We believe all participants at Capra should feel welcome and safe. We take harassment and discrimination of any kind very seriously. Capra’s draft code of conduct is listed below and will be reviewed at the EDI Discussion Session on Wednesday, June 9 at 11:00 am.
Statement of Values
The Capra meetings were initially formed to further the study of self-forced motion in the context of general relativity. While this remains our scholastic focus, we are also a community of people who strive to provide a safe and welcoming atmosphere for all who wish to partake in these academic pursuits.
We expect individuals in our community to treat one another with respect and without prejudice.
Unacceptable behavior includes, but is not limited to the following:
While bias and harassment come in many forms, the following forms are quite common. Discrimination based on the following is not acceptable:
- Biological sex
- Gender identity
- Sexual orientation
- Socio-economic status
- Civil status
- Family status
Following the standards of the LISA consortium, this Capra Code of Conduct adopts the definition of sexual harassment and other harassment of the Anti-Harassment Policy for Meetings and Activities of the American Astronomical Society and Divisions (https://aas.org/policies/anti-harassment-policy). In the following, we report their definition:
Definition of Sexual Harassment
Sexual harassment refers to unwelcome sexual advances, requests for sexual favors, and other verbal or physical conduct of a sexual nature. Behavior and language that are welcome/acceptable to one person may be unwelcome/offensive to another. Consequently, individuals must use discretion to ensure that their words and actions communicate respect for others. This is especially important for those in positions of authority since individuals with lower rank or status may be reluctant to express their objections or discomfort regarding unwelcome behavior.
Sexual harassment does not refer to occasional compliments of a socially acceptable nature. It refers to behavior that is not welcome, is personally offensive, debilitates morale, and therefore, interferes with work effectiveness. The following are examples of behavior that, when unwelcome, may constitute sexual harassment: sexual flirtations, advances, or propositions; verbal comments or physical actions of a sexual nature; sexually degrading words used to describe an individual; a display of sexually suggestive objects or pictures; sexually explicit jokes; unnecessary touching.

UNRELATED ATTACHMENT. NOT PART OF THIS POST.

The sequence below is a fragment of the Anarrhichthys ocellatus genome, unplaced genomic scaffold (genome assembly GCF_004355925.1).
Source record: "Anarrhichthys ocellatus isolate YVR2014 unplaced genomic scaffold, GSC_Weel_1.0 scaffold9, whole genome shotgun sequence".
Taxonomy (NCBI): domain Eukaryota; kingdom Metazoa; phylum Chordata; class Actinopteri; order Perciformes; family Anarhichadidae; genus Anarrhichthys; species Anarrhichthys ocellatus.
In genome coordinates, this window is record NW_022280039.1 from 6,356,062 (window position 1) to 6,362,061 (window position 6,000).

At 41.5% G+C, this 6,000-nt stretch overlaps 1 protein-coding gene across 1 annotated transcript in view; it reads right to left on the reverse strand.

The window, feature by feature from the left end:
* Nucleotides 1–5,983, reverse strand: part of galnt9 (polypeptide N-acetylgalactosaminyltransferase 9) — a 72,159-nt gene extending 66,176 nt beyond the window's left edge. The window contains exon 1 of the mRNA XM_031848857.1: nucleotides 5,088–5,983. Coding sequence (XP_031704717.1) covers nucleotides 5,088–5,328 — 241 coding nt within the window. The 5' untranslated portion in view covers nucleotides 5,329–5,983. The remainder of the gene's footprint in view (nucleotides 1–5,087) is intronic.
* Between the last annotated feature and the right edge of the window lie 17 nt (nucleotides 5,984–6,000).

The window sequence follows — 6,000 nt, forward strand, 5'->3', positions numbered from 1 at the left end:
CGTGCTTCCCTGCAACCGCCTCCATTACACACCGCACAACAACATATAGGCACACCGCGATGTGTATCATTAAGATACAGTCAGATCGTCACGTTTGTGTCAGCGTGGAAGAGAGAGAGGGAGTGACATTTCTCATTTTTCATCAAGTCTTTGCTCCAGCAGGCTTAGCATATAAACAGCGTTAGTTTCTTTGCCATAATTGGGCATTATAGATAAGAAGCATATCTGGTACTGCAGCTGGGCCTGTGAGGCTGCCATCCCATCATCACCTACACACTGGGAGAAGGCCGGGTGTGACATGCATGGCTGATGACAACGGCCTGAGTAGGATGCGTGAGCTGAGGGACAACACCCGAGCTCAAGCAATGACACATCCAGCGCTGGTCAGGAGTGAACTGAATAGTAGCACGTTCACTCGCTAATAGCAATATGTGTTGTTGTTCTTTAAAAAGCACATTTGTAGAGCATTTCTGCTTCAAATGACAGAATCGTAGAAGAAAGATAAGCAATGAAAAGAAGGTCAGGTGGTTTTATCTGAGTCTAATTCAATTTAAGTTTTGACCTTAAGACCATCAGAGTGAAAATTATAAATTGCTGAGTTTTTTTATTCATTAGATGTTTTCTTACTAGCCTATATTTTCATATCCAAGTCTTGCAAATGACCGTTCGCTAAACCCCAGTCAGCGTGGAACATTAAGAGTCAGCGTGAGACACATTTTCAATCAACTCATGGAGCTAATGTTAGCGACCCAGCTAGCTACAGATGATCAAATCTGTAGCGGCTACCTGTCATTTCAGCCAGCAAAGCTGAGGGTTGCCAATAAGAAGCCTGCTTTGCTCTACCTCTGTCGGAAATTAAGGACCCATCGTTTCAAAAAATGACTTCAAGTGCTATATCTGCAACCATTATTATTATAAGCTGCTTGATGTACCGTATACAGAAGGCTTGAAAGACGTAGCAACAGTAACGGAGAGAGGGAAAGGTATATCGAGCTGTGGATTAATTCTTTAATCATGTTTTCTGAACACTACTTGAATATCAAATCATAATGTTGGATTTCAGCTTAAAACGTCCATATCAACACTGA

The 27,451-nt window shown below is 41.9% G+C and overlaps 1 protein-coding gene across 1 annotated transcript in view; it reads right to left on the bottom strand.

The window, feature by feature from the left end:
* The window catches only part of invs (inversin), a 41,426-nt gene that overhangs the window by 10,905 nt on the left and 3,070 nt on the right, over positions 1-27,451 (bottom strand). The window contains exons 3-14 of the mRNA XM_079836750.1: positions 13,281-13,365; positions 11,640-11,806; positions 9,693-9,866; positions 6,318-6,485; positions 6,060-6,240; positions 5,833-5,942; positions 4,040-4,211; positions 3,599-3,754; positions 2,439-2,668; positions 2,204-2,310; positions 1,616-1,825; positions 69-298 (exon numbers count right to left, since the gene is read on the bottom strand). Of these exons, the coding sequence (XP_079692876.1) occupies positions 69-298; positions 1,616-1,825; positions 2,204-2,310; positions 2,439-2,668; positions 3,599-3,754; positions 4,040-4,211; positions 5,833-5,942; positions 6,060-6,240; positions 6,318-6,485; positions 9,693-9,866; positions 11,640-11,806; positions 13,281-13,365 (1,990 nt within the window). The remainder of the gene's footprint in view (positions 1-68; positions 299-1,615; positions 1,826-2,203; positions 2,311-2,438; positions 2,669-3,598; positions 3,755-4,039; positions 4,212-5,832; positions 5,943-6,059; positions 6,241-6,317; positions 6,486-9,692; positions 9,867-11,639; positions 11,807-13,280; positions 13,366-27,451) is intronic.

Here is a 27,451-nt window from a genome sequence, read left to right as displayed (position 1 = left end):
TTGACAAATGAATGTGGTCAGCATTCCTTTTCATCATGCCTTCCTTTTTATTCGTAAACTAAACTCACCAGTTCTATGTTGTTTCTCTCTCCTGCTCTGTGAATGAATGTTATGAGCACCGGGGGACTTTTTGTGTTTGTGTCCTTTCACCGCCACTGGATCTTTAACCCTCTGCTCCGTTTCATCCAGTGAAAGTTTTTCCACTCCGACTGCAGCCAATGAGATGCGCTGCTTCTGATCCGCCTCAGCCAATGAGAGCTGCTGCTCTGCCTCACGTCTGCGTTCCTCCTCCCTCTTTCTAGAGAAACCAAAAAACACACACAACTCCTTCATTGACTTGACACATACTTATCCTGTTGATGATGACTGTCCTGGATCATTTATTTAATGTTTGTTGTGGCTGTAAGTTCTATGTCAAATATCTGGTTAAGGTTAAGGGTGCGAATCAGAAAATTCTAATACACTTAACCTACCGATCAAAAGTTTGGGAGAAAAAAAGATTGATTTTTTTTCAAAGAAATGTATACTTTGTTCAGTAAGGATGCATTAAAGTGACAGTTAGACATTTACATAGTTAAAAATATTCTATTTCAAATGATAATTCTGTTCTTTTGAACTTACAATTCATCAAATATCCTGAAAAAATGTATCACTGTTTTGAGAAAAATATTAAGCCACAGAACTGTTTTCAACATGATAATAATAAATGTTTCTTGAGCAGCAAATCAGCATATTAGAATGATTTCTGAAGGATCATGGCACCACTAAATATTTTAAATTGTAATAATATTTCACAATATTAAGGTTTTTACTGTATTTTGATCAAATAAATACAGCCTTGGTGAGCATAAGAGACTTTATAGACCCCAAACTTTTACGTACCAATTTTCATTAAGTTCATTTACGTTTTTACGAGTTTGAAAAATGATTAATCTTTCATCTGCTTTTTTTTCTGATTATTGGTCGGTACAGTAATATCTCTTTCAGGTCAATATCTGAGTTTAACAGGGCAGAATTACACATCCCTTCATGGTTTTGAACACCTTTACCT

Definition of Other Harassment
Harassment and bullying on the basis of any other protected characteristic is also strictly prohibited. This conduct includes, but is not limited to the following: epithets, slurs, or negative stereotyping; threatening, intimidating, or hostile acts (in person or via e-mail); denigrating jokes and display or circulation of written or graphic material that denigrates or shows hostility or aversion toward an individual or group. Even in cases where an individual victim cannot be identified, lewd, offensive, or inappropriate behavior may be construed as harassment and cannot be tolerated in a professional, collegial environment.
Definition of Discrimination
Discrimination refers to bias or prejudice resulting in denial of opportunity, or unfair treatment regarding selection, promotion, or transfer. Discrimination is practiced commonly on the grounds of age, disability, ethnicity, origin, political belief, race, religion, sex, etc. factors which are irrelevant to a person’s competence or suitability.
Definition of Retaliation
Retaliation refers to taking some action to negatively impact another based on them reporting an act of discrimination or harassment.